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Chicago has a bustling tech sector and many of these diverse businesses are giving back to local causes. The tech industry’s contributions range from teaching coding to financial investments, with a focus on youth and education. The Windy City’s 100 largest digital tech companies employed almost 48,000 people in 2017, up 7,000 from the year before. Many of these employees volunteer their time in their communities, with corporate support.
Built in Chicago keeps a finger on the pulse of tech-based philanthropy in the city and in June 2018, it tagged four new companies as notable givers, adding to several it has highlighted in the past, as covered by IP.
Uptake creates predictive analytics tools for industries including manufacturing, energy, and transportation. Uptake was founded in 2014 and soon after, Co-founder and CEO Brad Keywell launched a philanthropic and civic engagement branch called Uptake.org. It focuses on developing new applications for nonprofits. It created a “college-matching solution” for underserved students; an anti-human trafficking app, which is in use on the Nepal-India border; and an image-classification tool conservationists can use to monitor species.
“We are demonstrating the value of developing technology specifically to meet the needs and opportunities of the social sector,” Keywell and Uptake.org Director Andrew Means write in their manifesto.
Uptake provides professional development for data leaders at nonprofits and mentors local students. Keywell also founded Chicago Ideas, a nonprofit “ideas platform” that curates content and hosts events including an ideas festival. He and his wife Kim are part of the Giving Pledge.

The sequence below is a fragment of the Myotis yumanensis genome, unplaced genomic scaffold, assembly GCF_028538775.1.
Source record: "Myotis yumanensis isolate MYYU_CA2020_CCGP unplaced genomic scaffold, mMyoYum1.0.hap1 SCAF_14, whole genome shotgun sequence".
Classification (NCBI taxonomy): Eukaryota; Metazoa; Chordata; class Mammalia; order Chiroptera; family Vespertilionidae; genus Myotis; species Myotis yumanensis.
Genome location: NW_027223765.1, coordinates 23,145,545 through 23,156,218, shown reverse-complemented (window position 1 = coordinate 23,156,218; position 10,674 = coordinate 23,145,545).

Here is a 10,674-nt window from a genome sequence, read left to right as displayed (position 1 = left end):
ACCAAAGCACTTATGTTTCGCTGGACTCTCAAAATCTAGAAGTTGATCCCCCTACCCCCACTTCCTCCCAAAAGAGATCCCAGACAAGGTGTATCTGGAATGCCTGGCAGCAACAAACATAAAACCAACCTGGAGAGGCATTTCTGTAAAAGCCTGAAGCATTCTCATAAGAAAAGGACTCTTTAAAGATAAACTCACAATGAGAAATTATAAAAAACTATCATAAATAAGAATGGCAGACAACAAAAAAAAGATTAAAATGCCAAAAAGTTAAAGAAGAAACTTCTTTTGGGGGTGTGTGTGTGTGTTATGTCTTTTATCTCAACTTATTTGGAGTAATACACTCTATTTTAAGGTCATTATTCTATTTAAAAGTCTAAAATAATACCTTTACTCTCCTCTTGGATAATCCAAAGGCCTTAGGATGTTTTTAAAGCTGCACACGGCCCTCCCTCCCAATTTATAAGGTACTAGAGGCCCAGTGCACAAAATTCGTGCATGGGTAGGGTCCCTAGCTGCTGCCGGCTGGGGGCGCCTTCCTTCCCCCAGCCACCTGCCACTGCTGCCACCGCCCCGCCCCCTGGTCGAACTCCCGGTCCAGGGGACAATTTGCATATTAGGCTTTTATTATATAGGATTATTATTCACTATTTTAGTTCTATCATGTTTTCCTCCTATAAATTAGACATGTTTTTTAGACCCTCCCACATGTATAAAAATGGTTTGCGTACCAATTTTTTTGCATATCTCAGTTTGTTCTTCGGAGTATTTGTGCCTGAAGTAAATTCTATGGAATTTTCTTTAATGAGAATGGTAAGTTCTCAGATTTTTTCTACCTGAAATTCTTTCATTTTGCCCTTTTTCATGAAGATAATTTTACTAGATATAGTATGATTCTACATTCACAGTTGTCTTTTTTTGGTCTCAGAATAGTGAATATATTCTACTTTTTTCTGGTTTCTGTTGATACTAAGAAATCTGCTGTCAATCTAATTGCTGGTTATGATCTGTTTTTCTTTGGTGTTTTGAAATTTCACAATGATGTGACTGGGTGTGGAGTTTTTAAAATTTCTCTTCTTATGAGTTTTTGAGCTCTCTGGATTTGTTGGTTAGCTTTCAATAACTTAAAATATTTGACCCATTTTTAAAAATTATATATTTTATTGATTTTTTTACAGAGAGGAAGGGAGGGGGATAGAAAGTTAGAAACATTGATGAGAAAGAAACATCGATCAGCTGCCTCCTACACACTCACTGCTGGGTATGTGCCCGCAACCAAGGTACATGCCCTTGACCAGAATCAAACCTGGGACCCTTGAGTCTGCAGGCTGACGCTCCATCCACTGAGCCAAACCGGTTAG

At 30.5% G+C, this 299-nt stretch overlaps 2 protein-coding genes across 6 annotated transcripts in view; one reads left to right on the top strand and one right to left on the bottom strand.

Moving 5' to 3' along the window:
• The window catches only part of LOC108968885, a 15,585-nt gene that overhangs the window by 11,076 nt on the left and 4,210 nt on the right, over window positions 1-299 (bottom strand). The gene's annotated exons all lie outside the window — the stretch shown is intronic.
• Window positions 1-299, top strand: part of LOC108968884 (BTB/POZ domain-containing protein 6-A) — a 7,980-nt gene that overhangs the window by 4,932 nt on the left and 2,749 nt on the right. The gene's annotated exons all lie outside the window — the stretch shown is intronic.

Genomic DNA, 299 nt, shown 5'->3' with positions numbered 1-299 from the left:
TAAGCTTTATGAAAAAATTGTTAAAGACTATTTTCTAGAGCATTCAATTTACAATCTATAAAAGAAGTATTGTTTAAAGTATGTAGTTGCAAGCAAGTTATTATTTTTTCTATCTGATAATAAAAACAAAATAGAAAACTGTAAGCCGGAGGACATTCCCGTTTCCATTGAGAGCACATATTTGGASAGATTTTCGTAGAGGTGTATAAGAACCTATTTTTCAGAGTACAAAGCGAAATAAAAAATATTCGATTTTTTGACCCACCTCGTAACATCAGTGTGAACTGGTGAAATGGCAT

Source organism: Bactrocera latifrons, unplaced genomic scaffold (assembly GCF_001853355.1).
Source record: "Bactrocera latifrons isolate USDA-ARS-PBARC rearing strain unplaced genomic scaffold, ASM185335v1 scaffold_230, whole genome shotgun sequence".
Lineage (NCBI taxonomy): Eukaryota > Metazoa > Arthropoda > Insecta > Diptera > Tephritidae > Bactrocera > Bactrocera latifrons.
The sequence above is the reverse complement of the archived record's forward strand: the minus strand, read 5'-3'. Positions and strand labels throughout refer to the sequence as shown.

KAR is an automotive marketplace. Its technologies are used by car manufacturers, insurance companies, dealerships, and financial institutions to buy, sell, and trade used vehicles in 120 countries. It was founded in 2006 and has branches in the U.S., Canada, Mexico and the UK.
Chief legal officer and secretary Becca Polak told Built in Chicago the foundation of KAR’s philanthropy is a diverse and talented workforce that engages with communities.
“We are already working to establish enterprise-level partnerships that will yield local engagement opportunities for KAR employees around the world. More specifically, we’re working with nonprofit organizations that rebuild and strengthen communities, whether they’ve suffered immediate effects from a catastrophe or the long-term impact of a changing economy.”
KAR runs a “Leap Into Service” program, through which full-time employees can take a paid day off every year to volunteer.
Yello is the maker of a talent acquisition software that aims “to simplify the hiring process” and is used by both startups and Fortune 500 companies. It was founded in 2008. Yello’s volunteer committee called “Yello Cares” was launched by a group of employees. Members of this team can pitch their own causes and projects to co-workers.
Yello’s workers have engaged in a wide range of community programs, including helping with animal adoption events, volunteering at food banks, and painting park murals. Recently, the company invited high school students to have pizza with employees and receive mentoring in job readiness skills, including mock interviews and support with resume-writing and networking.